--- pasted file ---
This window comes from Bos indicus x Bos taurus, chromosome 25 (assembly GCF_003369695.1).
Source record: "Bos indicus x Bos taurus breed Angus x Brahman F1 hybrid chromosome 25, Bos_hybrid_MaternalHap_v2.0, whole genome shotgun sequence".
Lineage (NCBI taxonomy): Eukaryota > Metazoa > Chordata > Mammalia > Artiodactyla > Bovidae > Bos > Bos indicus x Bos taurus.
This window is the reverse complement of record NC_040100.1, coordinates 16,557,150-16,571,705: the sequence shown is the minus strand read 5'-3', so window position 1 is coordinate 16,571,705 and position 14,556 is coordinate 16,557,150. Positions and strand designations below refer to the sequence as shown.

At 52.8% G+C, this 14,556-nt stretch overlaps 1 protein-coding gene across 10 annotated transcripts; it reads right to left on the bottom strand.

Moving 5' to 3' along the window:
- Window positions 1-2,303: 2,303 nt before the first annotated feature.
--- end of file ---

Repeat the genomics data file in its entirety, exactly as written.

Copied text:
This window comes from Bos indicus x Bos taurus, chromosome 25 (assembly GCF_003369695.1).
Source record: "Bos indicus x Bos taurus breed Angus x Brahman F1 hybrid chromosome 25, Bos_hybrid_MaternalHap_v2.0, whole genome shotgun sequence".
Lineage (NCBI taxonomy): Eukaryota > Metazoa > Chordata > Mammalia > Artiodactyla > Bovidae > Bos > Bos indicus x Bos taurus.
This window is the reverse complement of record NC_040100.1, coordinates 16,557,150-16,571,705: the sequence shown is the minus strand read 5'-3', so window position 1 is coordinate 16,571,705 and position 14,556 is coordinate 16,557,150. Positions and strand designations below refer to the sequence as shown.

At 52.8% G+C, this 14,556-nt stretch overlaps 1 protein-coding gene across 10 annotated transcripts; it reads right to left on the bottom strand.

Moving 5' to 3' along the window:
- Window positions 1-2,303: 2,303 nt before the first annotated feature.